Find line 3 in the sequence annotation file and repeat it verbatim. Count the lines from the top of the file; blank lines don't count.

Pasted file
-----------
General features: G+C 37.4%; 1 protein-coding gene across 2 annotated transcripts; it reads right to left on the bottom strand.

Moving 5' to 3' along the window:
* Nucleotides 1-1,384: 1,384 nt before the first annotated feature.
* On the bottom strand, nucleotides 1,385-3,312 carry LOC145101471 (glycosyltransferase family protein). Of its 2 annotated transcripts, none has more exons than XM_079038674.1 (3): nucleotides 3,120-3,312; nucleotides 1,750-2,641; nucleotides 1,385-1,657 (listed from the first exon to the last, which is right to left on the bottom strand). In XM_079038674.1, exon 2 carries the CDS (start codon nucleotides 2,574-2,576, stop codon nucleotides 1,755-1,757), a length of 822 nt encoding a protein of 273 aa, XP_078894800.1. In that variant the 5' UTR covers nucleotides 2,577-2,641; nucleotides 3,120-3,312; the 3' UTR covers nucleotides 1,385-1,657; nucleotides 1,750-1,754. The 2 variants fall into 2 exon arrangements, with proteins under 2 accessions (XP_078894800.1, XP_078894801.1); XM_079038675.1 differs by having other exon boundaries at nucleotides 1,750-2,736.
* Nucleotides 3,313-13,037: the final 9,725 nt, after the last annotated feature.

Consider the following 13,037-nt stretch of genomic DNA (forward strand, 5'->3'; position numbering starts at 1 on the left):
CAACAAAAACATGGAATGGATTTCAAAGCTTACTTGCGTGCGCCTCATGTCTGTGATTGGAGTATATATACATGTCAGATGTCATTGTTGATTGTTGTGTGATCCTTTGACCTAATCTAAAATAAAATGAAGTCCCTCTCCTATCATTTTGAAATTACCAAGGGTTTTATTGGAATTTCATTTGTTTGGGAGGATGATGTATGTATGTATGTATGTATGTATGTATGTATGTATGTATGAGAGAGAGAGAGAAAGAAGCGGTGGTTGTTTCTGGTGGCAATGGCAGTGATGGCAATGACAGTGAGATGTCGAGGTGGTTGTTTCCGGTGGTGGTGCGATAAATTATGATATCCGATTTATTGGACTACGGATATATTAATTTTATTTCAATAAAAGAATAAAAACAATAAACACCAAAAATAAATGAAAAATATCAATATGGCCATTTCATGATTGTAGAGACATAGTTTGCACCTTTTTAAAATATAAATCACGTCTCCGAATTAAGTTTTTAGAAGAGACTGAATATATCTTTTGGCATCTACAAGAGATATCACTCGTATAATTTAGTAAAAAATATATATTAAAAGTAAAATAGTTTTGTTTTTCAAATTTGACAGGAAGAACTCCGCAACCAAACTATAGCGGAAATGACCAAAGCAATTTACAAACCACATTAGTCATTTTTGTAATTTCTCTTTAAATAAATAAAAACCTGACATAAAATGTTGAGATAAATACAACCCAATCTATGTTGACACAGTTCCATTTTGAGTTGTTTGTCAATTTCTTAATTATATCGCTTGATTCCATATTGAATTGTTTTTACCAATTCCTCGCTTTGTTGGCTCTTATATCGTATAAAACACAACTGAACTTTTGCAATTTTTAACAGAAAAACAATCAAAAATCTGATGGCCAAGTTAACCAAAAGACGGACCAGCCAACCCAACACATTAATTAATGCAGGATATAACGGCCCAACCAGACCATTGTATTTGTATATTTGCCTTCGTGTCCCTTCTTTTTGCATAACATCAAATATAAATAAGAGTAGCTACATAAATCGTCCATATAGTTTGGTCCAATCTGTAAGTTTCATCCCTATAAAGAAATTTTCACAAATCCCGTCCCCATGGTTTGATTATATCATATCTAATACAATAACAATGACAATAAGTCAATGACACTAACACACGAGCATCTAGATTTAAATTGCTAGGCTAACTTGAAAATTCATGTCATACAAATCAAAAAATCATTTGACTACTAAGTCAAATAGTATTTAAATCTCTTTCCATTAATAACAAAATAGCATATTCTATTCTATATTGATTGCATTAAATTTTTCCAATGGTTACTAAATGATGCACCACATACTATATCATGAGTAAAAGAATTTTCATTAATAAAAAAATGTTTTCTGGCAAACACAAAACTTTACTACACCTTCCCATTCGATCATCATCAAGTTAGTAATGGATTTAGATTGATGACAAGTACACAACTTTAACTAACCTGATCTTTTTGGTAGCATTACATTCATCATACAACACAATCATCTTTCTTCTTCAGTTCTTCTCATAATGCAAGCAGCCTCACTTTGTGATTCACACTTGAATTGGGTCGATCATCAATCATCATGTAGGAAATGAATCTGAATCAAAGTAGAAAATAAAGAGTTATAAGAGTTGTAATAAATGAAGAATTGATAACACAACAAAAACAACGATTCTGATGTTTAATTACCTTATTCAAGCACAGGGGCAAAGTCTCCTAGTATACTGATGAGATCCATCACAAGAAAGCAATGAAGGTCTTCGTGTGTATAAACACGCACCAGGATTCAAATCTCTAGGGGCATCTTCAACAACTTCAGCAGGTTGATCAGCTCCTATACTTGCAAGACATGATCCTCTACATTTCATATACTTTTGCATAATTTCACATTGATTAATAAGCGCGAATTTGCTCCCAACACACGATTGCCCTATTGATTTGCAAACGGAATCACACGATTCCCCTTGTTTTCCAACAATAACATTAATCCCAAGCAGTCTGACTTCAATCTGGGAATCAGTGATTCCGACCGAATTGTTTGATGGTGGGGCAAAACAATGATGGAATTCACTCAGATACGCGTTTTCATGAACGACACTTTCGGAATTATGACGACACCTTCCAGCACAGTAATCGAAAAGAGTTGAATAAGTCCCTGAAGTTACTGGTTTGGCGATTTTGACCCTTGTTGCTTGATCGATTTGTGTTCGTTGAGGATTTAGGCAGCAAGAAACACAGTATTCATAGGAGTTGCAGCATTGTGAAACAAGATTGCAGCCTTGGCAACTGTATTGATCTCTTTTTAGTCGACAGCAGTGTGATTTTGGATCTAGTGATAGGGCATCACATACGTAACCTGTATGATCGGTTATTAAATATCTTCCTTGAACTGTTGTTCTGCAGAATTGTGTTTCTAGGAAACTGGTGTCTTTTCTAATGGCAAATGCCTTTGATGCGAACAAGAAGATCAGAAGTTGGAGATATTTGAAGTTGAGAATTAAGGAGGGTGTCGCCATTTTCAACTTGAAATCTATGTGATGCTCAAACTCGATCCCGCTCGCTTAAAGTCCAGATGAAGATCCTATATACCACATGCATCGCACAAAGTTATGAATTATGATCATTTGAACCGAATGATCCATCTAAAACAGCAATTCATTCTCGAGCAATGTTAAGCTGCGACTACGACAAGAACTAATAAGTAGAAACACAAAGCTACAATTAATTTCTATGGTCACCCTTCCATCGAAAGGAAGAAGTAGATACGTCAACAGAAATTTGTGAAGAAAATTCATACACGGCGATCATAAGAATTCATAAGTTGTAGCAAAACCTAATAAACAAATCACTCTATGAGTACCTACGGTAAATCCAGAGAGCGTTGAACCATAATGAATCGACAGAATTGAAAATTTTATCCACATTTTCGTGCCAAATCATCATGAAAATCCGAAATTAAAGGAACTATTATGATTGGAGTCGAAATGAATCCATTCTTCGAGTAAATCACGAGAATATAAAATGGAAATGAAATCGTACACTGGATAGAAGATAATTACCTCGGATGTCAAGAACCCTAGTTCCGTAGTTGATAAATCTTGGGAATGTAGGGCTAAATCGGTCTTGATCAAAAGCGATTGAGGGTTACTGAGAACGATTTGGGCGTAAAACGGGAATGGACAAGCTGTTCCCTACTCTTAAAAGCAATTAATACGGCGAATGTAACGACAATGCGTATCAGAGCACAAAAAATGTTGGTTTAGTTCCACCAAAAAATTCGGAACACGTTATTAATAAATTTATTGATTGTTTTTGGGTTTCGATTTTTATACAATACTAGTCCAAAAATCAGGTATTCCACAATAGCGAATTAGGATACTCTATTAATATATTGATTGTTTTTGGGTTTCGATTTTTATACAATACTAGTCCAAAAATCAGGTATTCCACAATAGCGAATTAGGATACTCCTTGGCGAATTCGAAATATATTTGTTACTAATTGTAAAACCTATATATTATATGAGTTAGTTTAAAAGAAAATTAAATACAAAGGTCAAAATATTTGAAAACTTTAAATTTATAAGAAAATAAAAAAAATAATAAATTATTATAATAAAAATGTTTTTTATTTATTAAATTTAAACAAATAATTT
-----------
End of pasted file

* Nucleotides 1-1,384: 1,384 nt before the first annotated feature.